Migraine is typically characterised by a recurrent unilateral headache of moderate to severe pain intensity that can be described as ‘throbbing’ in nature (International Headache Society, 2013). Migraine can be accompanied by additional symptoms, such as (International Headache Society, 2013):

  • nausea
  • visual disturbances
  • phonophobia/photophobia

A patient with migraine may experience an attack in stages, with their symptoms evolving over several hours and sometimes lasting days (Lipton et al., 2002; Kelman, 2006; Ng-Mak et al., 2011; Burstein et al., 2015; Charles & Hansen, 2015; American Migraine Foundation, 2018).

Phases of migraine

Figure 9: Phases of migraine.

Prodromal phase

Also denoted as pre-headache or premonitory phase, the prodromal phase is experienced hours or even days before a migraine attack (Burstein et al., 2015; American Migraine Foundation, 2018). Nearly 30–40% of migraine patients experience prodrome with symptoms including (American Migraine Foundation, 2018):

  • repetitive yawning
  • food cravings
  • neck stiffness/pain
  • fatigue

Aura phase

Aura refers to a complex of neurological symptoms. Aura may occur within 1 hour before the onset of migraine headache, or after the headache phase has initiated, and may continue into the headache phase (International Headache Society, 2013). Approximately 30% of patients with migraine experience auras (Lipton et al., 2002) with symptoms occurring in combination or sequentially for 5–60 minutes per symptom (Charles & Hansen, 2015; American Migraine Foundation, 2018).

Table 2: Symptoms associated with the aura phase (Charles & Hansen, 2015; American Migraine Foundation, 2018)

Symptoms associated with the aura phase.


Headache phase

In this phase, pain can range from moderate to severe and lasts from 4 to 72 hours. Effects are not limited to the head and may affect the entire body (American Migraine Foundation, 2018).

Table 3: Characteristics of the headache phase (American Migraine Foundation, 2018)

Characteristics of the headache phase

Postdrome phase

Migraine recovery may take hours to a few days, with approximately 70% of patients experiencing postdrome (Kelman et al., 2006; American Migraine Foundation, 2018).

Sometimes referred to as a post-headache, the postdrome phase may be experienced in migraine even when headache is absent (American Migraine Foundation, 2018). This phase of the migraine attack is commonly termed the “headache hangover,” and is described as the “lingering effect,” or the patient feeling “wiped out” (Ng-Mak et al., 2011). Postdrome symptoms are possibly the result of abnormal cerebral blood flow, which can last 24 hours after the headache stage.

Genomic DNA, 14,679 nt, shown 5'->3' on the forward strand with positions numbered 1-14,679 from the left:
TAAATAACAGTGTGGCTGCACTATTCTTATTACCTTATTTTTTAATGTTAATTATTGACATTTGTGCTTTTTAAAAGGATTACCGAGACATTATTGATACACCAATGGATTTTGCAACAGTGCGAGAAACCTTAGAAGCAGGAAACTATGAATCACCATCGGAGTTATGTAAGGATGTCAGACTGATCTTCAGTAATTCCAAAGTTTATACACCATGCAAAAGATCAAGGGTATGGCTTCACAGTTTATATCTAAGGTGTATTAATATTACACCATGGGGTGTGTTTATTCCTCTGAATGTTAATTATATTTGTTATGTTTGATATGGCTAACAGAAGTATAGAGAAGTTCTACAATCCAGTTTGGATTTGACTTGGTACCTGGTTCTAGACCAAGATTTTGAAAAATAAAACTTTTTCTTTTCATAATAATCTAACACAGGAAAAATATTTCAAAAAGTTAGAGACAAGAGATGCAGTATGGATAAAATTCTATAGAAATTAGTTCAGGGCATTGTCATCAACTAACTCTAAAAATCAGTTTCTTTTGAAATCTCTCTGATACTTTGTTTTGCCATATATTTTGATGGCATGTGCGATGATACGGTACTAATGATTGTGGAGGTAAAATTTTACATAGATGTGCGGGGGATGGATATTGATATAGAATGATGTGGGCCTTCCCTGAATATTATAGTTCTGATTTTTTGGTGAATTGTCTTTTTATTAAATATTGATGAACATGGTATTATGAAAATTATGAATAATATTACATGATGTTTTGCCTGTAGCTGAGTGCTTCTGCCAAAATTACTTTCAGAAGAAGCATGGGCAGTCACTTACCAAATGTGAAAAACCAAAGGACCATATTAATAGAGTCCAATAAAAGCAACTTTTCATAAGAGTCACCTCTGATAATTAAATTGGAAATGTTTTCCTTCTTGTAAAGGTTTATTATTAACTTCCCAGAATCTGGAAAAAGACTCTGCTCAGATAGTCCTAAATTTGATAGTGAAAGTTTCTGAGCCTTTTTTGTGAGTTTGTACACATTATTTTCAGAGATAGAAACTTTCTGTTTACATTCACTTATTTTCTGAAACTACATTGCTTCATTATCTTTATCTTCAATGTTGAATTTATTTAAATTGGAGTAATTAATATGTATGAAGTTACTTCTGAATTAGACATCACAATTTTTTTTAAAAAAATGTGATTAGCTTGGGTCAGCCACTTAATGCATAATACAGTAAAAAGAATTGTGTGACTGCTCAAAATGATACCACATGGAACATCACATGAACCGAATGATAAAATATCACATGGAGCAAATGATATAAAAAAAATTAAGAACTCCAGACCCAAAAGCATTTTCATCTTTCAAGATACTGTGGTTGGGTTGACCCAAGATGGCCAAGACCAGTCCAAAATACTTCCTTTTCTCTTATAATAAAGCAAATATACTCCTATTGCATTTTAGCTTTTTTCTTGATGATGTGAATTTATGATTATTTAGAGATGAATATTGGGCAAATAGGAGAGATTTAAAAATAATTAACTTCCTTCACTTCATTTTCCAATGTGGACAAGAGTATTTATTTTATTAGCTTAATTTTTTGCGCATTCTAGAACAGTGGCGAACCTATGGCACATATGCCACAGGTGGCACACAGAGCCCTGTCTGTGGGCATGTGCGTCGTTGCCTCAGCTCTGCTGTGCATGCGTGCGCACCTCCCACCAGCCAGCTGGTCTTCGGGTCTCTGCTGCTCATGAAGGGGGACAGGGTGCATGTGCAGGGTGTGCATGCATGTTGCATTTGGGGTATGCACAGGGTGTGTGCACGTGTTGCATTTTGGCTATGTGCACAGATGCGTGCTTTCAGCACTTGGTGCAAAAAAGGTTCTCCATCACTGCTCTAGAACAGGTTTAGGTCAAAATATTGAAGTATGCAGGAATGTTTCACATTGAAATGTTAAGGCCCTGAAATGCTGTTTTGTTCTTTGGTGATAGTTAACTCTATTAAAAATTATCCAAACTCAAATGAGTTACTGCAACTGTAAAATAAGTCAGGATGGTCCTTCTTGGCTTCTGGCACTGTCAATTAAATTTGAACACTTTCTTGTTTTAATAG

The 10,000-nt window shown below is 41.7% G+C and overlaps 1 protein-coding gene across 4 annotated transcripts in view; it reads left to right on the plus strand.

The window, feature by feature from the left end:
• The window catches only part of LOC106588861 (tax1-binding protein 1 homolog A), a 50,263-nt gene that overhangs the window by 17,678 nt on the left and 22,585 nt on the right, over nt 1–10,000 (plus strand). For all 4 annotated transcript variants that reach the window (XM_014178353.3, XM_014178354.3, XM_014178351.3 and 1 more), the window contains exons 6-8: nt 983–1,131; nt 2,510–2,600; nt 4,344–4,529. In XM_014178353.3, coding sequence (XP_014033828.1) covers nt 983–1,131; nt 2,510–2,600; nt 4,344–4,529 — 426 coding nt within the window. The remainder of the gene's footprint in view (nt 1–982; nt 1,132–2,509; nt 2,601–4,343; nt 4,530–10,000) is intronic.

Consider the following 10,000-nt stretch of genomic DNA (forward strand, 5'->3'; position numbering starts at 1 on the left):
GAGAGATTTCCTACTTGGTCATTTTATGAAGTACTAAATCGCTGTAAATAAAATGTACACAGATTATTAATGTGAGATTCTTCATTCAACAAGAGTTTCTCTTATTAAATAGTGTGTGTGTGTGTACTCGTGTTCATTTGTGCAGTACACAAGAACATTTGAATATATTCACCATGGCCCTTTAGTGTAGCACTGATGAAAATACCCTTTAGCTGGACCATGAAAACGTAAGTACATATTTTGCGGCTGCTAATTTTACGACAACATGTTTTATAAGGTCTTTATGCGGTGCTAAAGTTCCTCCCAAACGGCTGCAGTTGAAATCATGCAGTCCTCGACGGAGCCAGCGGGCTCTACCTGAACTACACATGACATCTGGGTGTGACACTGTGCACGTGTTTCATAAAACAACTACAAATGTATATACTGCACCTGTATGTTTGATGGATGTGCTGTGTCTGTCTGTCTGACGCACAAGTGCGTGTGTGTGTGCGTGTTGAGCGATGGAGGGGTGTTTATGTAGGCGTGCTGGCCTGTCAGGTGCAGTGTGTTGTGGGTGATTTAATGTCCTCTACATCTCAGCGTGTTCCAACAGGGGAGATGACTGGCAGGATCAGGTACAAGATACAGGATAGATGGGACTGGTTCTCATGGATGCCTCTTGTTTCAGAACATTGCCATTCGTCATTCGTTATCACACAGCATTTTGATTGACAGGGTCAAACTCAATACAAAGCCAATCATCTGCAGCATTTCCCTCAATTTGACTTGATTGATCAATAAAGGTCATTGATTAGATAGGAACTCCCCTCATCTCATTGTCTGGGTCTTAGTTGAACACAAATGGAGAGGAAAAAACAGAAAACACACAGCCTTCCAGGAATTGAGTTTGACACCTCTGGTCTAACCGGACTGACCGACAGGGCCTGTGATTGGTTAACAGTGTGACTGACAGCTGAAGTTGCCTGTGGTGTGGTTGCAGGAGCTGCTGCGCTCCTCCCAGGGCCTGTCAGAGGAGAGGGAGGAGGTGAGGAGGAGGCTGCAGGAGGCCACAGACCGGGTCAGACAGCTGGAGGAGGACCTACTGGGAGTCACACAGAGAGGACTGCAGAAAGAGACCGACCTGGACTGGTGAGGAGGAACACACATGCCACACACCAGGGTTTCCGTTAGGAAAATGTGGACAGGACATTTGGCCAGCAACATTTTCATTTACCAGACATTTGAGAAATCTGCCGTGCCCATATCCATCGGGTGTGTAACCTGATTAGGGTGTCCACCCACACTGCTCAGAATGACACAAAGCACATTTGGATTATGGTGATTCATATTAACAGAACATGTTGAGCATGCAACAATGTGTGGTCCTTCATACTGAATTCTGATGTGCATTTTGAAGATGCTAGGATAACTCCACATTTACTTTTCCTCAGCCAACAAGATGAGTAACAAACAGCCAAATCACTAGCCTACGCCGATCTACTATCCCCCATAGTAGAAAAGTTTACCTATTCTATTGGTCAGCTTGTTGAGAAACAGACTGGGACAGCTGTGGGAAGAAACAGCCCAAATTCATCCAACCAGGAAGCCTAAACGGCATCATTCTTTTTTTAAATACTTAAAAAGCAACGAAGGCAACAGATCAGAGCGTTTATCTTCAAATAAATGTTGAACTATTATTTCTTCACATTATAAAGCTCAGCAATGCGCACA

Postdrome symptoms include (Ng-Mak et al. 2011; Burstein et al., 2015; American Migraine Foundation, 2018):

  • altered mood/depression
  • poor concentration and comprehension
  • weakness
  • fatigue or tiredness
  • dizziness
  • nausea

Migraine symptoms and the central nervous system

Migraine symptoms such as pain localisation, photophobia and phonophobia involve the somatosensory, auditory and visual systems of the central nervous system (CNS) (Noseda & Burstein, 2013). Other brain structures implicated in migraine include the hypothalamus, amygdala and insula, which may play a role in migraine-related changes in hormones, emotions and moods (Noseda & Burstein, 2013).

Abnormal signalling in the trigeminal system causes neurogenic inflammation and central sensitisation of signal processing in patients with migraine (Edvinsson et al., 2012).

Central sensitisation causes (Edvinsson et al., 2012; Burstein et al., 2015; de Tommaso & Sciruicchio, 2016):

  • longer lasting pain, as the effects of nociceptive stimuli continue after stimulation has ended
  • more severe pain, because nociceptive stimuli are amplified
  • easily-triggered pain due to a decreased pain signalling threshold
  • pain triggered by stimuli that are normally non-painful

Cortical spreading depression

Migraine aura has been associated with cortical spreading depression (CSD). With CSD, a slowly spreading wave of electrophysiological depolarisation causes prolonged inhibition of cortical activity (~30 min) (Noseda & Burstein, 2013; Ayata & Lauritzen, 2015). The rate of spread correlates with visual aura effects (Hadjikhani et al., 2001; Noseda & Burstein, 2013) and is linked with the subsequent pain phase (Pietrobon & Moskowitz, 2013).

fMRI visualisation of CSD corresponding with aura.

Figure 10: fMRI visualisation of CSD corresponding with aura (Hadjikhani et al., 2001). CSD = cortical spreading depression; fMRI = functional magnetic resonance imaging.

Cortical depolarisation in CSD is associated with the local release of CGRP by perivascular nerves (Noseda & Burstein, 2013). Consequent neurogenic inflammation contributes to sustained activation of the meningeal nociceptors and the TGVS (Noseda & Burstein, 2013; Pietrobon & Moskowitz, 2013; Russo, 2015). Neurogenic inflammation then leads to central sensitisation, hypersensitivity and abnormal signal processing (Ho et al., 2010; Raddant & Russo, 2011).

Cortical depolarisation.

Figure 11: Cortical depolarisation. CSD = cortical spreading depression.

Gastric effects of migraine

Delayed emptying of the stomach (gastroparesis) produces symptoms of nausea and vomiting (Parkman, 2013). Gastroparesis may occur during or between migraine attacks and it has been suggested that imbalances in sympathetic-parasympathetic tone may contribute to its occurrence (Aurora et al., 2006; Aurora et al., 2013). CGRP is involved in regulation of parasympathetic tone, and increased CGRP contributes to gastroparesis (Clark & Gangula, 2015).